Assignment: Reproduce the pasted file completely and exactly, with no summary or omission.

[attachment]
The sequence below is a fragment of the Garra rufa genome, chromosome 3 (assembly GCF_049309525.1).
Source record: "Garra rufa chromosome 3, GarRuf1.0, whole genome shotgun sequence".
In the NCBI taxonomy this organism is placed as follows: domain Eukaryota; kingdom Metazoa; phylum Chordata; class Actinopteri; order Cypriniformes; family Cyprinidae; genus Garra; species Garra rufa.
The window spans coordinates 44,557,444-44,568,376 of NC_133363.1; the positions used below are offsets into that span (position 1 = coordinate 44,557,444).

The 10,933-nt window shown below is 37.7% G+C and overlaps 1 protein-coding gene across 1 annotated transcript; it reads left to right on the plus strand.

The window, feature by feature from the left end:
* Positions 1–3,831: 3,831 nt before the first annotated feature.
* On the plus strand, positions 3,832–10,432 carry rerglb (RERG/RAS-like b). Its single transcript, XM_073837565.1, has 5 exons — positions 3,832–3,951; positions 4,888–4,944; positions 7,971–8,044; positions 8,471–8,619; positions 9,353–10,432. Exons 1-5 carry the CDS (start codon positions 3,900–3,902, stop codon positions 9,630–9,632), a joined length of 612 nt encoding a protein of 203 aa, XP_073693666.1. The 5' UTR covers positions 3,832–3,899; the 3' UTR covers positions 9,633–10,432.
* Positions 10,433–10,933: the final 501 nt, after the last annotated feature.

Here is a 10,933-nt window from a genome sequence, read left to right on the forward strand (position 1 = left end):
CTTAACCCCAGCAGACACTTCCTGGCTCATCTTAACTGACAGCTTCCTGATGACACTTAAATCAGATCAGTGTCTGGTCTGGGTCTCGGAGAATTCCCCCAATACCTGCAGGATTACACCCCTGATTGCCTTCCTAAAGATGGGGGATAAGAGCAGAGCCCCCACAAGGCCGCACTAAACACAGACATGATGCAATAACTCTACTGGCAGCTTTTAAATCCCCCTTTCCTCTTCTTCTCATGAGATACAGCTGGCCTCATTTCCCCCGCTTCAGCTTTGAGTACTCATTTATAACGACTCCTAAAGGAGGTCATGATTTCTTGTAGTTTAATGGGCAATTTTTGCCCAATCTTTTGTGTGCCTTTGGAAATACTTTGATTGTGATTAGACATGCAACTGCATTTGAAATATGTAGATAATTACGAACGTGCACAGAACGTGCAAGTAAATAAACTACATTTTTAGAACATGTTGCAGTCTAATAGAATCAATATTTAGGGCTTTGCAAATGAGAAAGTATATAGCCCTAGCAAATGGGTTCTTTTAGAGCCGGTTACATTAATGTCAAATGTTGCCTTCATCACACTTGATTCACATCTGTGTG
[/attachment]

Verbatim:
The sequence below is a fragment of the Garra rufa genome, chromosome 3 (assembly GCF_049309525.1).
Source record: "Garra rufa chromosome 3, GarRuf1.0, whole genome shotgun sequence".
In the NCBI taxonomy this organism is placed as follows: domain Eukaryota; kingdom Metazoa; phylum Chordata; class Actinopteri; order Cypriniformes; family Cyprinidae; genus Garra; species Garra rufa.
The window spans coordinates 44,557,444-44,568,376 of NC_133363.1; the positions used below are offsets into that span (position 1 = coordinate 44,557,444).

The 10,933-nt window shown below is 37.7% G+C and overlaps 1 protein-coding gene across 1 annotated transcript; it reads left to right on the plus strand.

The window, feature by feature from the left end:
* Positions 1–3,831: 3,831 nt before the first annotated feature.
* On the plus strand, positions 3,832–10,432 carry rerglb (RERG/RAS-like b). Its single transcript, XM_073837565.1, has 5 exons — positions 3,832–3,951; positions 4,888–4,944; positions 7,971–8,044; positions 8,471–8,619; positions 9,353–10,432. Exons 1-5 carry the CDS (start codon positions 3,900–3,902, stop codon positions 9,630–9,632), a joined length of 612 nt encoding a protein of 203 aa, XP_073693666.1. The 5' UTR covers positions 3,832–3,899; the 3' UTR covers positions 9,633–10,432.
* Positions 10,433–10,933: the final 501 nt, after the last annotated feature.

Here is a 10,933-nt window from a genome sequence, read left to right on the forward strand (position 1 = left end):
CTTAACCCCAGCAGACACTTCCTGGCTCATCTTAACTGACAGCTTCCTGATGACACTTAAATCAGATCAGTGTCTGGTCTGGGTCTCGGAGAATTCCCCCAATACCTGCAGGATTACACCCCTGATTGCCTTCCTAAAGATGGGGGATAAGAGCAGAGCCCCCACAAGGCCGCACTAAACACAGACATGATGCAATAACTCTACTGGCAGCTTTTAAATCCCCCTTTCCTCTTCTTCTCATGAGATACAGCTGGCCTCATTTCCCCCGCTTCAGCTTTGAGTACTCATTTATAACGACTCCTAAAGGAGGTCATGATTTCTTGTAGTTTAATGGGCAATTTTTGCCCAATCTTTTGTGTGCCTTTGGAAATACTTTGATTGTGATTAGACATGCAACTGCATTTGAAATATGTAGATAATTACGAACGTGCACAGAACGTGCAAGTAAATAAACTACATTTTTAGAACATGTTGCAGTCTAATAGAATCAATATTTAGGGCTTTGCAAATGAGAAAGTATATAGCCCTAGCAAATGGGTTCTTTTAGAGCCGGTTACATTAATGTCAAATGTTGCCTTCATCACACTTGATTCACATCTGTGTG